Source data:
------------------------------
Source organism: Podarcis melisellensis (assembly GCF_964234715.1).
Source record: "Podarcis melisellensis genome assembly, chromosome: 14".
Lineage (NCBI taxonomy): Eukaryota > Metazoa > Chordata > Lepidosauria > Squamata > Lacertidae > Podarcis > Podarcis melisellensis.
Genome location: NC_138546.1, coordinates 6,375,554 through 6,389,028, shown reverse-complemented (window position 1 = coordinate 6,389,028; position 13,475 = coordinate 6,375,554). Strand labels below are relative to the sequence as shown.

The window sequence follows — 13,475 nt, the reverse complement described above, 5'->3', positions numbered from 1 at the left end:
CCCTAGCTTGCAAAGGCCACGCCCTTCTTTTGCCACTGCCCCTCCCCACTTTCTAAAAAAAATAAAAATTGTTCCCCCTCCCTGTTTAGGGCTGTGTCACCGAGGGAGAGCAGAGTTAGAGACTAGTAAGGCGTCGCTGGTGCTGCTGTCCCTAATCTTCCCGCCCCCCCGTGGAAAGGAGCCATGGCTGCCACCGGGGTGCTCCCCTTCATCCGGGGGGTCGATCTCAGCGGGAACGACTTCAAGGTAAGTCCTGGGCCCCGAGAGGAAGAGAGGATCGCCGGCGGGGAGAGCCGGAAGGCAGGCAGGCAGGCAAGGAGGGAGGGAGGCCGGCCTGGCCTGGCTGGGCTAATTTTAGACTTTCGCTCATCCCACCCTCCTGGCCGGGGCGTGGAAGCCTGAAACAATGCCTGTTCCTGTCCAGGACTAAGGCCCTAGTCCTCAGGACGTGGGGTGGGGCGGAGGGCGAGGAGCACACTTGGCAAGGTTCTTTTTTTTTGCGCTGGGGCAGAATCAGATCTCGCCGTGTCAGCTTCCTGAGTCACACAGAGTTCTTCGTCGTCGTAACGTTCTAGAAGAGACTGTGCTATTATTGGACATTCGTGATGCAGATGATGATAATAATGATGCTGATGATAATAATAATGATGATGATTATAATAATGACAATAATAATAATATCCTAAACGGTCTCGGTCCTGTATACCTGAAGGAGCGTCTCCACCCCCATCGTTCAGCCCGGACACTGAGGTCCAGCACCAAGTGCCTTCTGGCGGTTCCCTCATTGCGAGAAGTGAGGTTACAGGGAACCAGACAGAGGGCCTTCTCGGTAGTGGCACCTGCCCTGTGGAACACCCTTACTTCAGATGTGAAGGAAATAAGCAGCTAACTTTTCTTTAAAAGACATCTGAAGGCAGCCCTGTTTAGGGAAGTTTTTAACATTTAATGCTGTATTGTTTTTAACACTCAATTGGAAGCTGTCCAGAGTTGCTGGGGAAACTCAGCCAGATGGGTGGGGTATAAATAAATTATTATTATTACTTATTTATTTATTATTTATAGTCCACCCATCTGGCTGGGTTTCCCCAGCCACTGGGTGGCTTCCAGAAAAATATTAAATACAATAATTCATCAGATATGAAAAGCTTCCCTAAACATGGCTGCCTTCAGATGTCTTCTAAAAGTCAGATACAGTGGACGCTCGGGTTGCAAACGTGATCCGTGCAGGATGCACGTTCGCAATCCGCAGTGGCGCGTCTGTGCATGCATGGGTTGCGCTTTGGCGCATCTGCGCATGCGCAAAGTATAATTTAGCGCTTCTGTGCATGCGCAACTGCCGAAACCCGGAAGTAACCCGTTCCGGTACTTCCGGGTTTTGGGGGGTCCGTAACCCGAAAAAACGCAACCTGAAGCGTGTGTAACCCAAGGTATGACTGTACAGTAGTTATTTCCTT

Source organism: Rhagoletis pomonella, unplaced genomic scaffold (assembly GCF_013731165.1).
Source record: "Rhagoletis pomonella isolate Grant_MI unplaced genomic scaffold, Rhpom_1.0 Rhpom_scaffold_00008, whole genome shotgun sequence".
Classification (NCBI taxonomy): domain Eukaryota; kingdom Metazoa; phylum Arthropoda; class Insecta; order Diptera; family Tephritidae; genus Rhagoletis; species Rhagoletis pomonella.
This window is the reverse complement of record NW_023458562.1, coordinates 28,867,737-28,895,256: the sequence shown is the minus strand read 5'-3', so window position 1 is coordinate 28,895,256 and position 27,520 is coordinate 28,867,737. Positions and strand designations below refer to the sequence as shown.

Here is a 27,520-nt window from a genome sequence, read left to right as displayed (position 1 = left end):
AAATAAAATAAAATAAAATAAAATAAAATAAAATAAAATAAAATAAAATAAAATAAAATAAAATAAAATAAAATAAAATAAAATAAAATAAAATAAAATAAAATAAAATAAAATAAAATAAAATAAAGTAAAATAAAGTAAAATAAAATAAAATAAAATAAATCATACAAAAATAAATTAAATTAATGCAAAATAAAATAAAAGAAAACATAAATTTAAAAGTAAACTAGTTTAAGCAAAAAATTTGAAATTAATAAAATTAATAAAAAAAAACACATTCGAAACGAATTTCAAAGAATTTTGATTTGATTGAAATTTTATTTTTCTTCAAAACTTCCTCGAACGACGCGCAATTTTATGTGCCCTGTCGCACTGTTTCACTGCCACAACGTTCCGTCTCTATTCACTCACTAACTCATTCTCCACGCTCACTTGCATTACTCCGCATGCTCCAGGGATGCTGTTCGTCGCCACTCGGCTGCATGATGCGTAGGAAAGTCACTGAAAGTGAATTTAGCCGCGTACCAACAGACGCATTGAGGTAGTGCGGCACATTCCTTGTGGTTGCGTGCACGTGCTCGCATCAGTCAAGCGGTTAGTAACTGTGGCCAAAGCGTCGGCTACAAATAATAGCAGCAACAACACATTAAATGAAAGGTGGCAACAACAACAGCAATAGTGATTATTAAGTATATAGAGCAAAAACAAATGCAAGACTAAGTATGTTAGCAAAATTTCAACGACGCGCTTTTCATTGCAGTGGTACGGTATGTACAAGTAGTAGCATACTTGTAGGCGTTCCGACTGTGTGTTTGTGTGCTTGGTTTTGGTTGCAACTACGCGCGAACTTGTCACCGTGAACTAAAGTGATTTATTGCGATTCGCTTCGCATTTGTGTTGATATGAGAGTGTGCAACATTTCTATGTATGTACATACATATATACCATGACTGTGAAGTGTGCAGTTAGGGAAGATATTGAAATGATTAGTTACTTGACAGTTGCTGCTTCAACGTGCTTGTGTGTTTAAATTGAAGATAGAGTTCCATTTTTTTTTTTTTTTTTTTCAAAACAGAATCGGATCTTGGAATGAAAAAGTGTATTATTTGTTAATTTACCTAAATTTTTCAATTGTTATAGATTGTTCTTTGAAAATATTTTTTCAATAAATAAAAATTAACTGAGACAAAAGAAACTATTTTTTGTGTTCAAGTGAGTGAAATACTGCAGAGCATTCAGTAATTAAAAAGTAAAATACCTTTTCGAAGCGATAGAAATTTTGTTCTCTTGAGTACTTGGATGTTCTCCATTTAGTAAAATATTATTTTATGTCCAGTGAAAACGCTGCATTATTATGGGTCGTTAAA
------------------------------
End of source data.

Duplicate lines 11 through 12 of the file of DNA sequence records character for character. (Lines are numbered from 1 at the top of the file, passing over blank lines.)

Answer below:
Here is a 27,520-nt window from a genome sequence, read left to right as displayed (position 1 = left end):
AAATAAAATAAAATAAAATAAAATAAAATAAAATAAAATAAAATAAAATAAAATAAAATAAAATAAAATAAAATAAAATAAAATAAAATAAAATAAAATAAAATAAAATAAAATAAAATAAAATAAAGTAAAATAAAGTAAAATAAAATAAAATAAAATAAATCATACAAAAATAAATTAAATTAATGCAAAATAAAATAAAAGAAAACATAAATTTAAAAGTAAACTAGTTTAAGCAAAAAATTTGAAATTAATAAAATTAATAAAAAAAAACACATTCGAAACGAATTTCAAAGAATTTTGATTTGATTGAAATTTTATTTTTCTTCAAAACTTCCTCGAACGACGCGCAATTTTATGTGCCCTGTCGCACTGTTTCACTGCCACAACGTTCCGTCTCTATTCACTCACTAACTCATTCTCCACGCTCACTTGCATTACTCCGCATGCTCCAGGGATGCTGTTCGTCGCCACTCGGCTGCATGATGCGTAGGAAAGTCACTGAAAGTGAATTTAGCCGCGTACCAACAGACGCATTGAGGTAGTGCGGCACATTCCTTGTGGTTGCGTGCACGTGCTCGCATCAGTCAAGCGGTTAGTAACTGTGGCCAAAGCGTCGGCTACAAATAATAGCAGCAACAACACATTAAATGAAAGGTGGCAACAACAACAGCAATAGTGATTATTAAGTATATAGAGCAAAAACAAATGCAAGACTAAGTATGTTAGCAAAATTTCAACGACGCGCTTTTCATTGCAGTGGTACGGTATGTACAAGTAGTAGCATACTTGTAGGCGTTCCGACTGTGTGTTTGTGTGCTTGGTTTTGGTTGCAACTACGCGCGAACTTGTCACCGTGAACTAAAGTGATTTATTGCGATTCGCTTCGCATTTGTGTTGATATGAGAGTGTGCAACATTTCTATGTATGTACATACATATATACCATGACTGTGAAGTGTGCAGTTAGGGAAGATATTGAAATGATTAGTTACTTGACAGTTGCTGCTTCAACGTGCTTGTGTGTTTAAATTGAAGATAGAGTTCCATTTTTTTTTTTTTTTTTTTCAAAACAGAATCGGATCTTGGAATGAAAAAGTGTATTATTTGTTAATTTACCTAAATTTTTCAATTGTTATAGATTGTTCTTTGAAAATATTTTTTCAATAAATAAAAATTAACTGAGACAAAAGAAACTATTTTTTGTGTTCAAGTGAGTGAAATACTGCAGAGCATTCAGTAATTAAAAAGTAAAATACCTTTTCGAAGCGATAGAAATTTTGTTCTCTTGAGTACTTGGATGTTCTCCATTTAGTAAAATATTATTTTATGTCCAGTGAAAACGCTGCATTATTATGGGTCGTTAAA